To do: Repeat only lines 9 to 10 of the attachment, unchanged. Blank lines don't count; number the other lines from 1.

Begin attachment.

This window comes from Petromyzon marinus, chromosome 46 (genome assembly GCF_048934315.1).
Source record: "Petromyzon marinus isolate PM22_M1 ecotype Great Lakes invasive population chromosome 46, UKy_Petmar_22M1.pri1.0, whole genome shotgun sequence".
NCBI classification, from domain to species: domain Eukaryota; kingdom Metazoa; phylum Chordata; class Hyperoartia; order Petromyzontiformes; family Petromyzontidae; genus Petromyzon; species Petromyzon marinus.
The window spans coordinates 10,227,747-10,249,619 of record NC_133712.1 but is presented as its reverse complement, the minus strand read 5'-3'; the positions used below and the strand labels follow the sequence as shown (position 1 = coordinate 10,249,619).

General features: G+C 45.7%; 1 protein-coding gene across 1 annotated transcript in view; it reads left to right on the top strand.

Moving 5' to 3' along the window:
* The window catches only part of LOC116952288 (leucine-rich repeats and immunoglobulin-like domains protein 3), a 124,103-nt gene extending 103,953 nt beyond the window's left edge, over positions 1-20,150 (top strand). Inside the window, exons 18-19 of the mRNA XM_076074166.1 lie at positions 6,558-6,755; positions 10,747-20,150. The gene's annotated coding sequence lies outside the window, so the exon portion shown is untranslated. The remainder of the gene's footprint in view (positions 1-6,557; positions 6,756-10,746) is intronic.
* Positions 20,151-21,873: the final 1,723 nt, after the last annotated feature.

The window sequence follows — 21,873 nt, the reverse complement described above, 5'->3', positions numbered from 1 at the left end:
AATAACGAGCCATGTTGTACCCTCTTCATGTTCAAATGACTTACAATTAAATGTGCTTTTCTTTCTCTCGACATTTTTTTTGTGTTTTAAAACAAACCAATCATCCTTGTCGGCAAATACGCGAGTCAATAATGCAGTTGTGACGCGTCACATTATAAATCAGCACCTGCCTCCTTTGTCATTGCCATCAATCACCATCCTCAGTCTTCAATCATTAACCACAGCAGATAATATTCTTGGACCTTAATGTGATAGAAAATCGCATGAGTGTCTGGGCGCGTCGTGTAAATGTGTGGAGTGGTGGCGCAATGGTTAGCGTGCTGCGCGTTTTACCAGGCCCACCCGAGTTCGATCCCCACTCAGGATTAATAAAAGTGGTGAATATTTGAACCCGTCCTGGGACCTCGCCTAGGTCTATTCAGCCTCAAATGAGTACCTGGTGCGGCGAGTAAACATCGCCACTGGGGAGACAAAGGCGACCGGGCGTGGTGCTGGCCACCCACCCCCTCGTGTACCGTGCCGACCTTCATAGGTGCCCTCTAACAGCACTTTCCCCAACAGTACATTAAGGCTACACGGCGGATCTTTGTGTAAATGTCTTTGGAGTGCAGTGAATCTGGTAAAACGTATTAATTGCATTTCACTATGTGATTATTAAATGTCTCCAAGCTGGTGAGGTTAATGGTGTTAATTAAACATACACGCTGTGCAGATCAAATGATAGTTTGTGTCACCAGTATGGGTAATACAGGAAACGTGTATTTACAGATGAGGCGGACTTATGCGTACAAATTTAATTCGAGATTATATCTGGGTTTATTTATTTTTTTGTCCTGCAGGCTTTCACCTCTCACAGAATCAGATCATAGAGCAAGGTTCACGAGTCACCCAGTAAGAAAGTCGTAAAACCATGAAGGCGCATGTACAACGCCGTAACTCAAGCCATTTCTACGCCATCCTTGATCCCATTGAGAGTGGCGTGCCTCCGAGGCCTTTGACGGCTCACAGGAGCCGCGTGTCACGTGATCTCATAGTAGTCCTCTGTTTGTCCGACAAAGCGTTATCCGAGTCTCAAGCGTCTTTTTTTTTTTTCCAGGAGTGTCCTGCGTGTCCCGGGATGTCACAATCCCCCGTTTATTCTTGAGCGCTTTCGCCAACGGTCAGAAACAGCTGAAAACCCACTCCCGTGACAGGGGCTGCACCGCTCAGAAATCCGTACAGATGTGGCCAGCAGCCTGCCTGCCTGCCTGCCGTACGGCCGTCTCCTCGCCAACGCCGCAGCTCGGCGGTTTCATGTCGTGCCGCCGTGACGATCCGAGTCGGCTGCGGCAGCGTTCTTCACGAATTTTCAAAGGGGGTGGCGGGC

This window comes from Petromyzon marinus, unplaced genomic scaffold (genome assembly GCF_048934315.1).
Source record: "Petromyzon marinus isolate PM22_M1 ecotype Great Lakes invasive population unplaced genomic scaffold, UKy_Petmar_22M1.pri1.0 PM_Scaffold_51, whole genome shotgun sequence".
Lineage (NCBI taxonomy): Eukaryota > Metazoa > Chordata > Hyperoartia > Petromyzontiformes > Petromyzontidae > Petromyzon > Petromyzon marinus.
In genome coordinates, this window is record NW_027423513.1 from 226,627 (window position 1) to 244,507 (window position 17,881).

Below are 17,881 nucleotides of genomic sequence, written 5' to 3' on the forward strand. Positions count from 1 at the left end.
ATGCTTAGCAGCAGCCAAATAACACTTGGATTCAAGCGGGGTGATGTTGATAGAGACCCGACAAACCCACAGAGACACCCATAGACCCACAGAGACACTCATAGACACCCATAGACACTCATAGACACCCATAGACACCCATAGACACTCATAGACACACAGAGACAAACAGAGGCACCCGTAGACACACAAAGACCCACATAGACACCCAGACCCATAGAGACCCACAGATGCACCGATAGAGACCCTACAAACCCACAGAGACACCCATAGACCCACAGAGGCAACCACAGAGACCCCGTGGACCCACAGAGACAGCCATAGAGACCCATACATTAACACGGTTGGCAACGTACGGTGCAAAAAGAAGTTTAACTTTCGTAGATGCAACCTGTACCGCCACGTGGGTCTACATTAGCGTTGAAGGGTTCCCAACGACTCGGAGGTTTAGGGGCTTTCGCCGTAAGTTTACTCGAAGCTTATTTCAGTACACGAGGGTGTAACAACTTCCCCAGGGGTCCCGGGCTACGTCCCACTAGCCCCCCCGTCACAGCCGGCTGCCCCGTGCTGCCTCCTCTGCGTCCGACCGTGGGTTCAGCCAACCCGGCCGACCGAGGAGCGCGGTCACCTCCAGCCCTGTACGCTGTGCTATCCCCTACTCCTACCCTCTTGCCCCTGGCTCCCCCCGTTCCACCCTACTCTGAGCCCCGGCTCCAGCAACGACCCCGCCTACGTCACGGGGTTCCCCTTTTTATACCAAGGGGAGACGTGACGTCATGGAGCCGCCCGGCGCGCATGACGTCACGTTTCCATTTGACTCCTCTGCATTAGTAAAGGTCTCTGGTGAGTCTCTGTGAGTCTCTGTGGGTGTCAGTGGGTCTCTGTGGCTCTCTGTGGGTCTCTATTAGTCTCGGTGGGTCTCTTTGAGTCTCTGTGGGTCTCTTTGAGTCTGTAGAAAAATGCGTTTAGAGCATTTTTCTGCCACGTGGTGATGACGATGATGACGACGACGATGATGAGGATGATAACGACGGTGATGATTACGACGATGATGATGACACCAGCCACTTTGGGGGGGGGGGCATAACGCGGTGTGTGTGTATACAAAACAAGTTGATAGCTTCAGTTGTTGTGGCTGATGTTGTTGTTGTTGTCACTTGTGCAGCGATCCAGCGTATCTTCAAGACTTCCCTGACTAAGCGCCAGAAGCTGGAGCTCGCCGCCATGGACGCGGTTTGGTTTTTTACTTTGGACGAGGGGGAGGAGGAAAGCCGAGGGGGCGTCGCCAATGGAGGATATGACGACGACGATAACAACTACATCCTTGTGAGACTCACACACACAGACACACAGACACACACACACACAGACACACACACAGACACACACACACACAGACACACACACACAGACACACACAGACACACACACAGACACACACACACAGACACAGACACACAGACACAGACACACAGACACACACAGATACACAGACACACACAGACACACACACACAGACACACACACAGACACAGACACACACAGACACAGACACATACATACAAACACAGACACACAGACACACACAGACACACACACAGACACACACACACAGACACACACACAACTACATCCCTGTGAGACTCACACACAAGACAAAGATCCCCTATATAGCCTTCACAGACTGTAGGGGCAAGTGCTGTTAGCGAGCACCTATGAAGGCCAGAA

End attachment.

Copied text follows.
The window sequence follows — 21,873 nt, the reverse complement described above, 5'->3', positions numbered from 1 at the left end:
AATAACGAGCCATGTTGTACCCTCTTCATGTTCAAATGACTTACAATTAAATGTGCTTTTCTTTCTCTCGACATTTTTTTTGTGTTTTAAAACAAACCAATCATCCTTGTCGGCAAATACGCGAGTCAATAATGCAGTTGTGACGCGTCACATTATAAATCAGCACCTGCCTCCTTTGTCATTGCCATCAATCACCATCCTCAGTCTTCAATCATTAACCACAGCAGATAATATTCTTGGACCTTAATGTGATAGAAAATCGCATGAGTGTCTGGGCGCGTCGTGTAAATGTGTGGAGTGGTGGCGCAATGGTTAGCGTGCTGCGCGTTTTACCAGGCCCACCCGAGTTCGATCCCCACTCAGGATTAATAAAAGTGGTGAATATTTGAACCCGTCCTGGGACCTCGCCTAGGTCTATTCAGCCTCAAATGAGTACCTGGTGCGGCGAGTAAACATCGCCACTGGGGAGACAAAGGCGACCGGGCGTGGTGCTGGCCACCCACCCCCTCGTGTACCGTGCCGACCTTCATAGGTGCCCTCTAACAGCACTTTCCCCAACAGTACATTAAGGCTACACGGCGGATCTTTGTGTAAATGTCTTTGGAGTGCAGTGAATCTGGTAAAACGTATTAATTGCATTTCACTATGTGATTATTAAATGTCTCCAAGCTGGTGAGGTTAATGGTGTTAATTAAACATACACGCTGTGCAGATCAAATGATAGTTTGTGTCACCAGTATGGGTAATACAGGAAACGTGTATTTACAGATGAGGCGGACTTATGCGTACAAATTTAATTCGAGATTATATCTGGGTTTATTTATTTTTTTGTCCTGCAGGCTTTCACCTCTCACAGAATCAGATCATAGAGCAAGGTTCACGAGTCACCCAGTAAGAAAGTCGTAAAACCATGAAGGCGCATGTACAACGCCGTAACTCAAGCCATTTCTACGCCATCCTTGATCCCATTGAGAGTGGCGTGCCTCCGAGGCCTTTGACGGCTCACAGGAGCCGCGTGTCACGTGATCTCATAGTAGTCCTCTGTTTGTCCGACAAAGCGTTATCCGAGTCTCAAGCGTCTTTTTTTTTTTTCCAGGAGTGTCCTGCGTGTCCCGGGATGTCACAATCCCCCGTTTATTCTTGAGCGCTTTCGCCAACGGTCAGAAACAGCTGAAAACCCACTCCCGTGACAGGGGCTGCACCGCTCAGAAATCCGTACAGATGTGGCCAGCAGCCTGCCTGCCTGCCTGCCGTACGGCCGTCTCCTCGCCAACGCCGCAGCTCGGCGGTTTCATGTCGTGCCGCCGTGACGATCCGAGTCGGCTGCGGCAGCGTTCTTCACGAATTTTCAAAGGGGGTGGCGGGC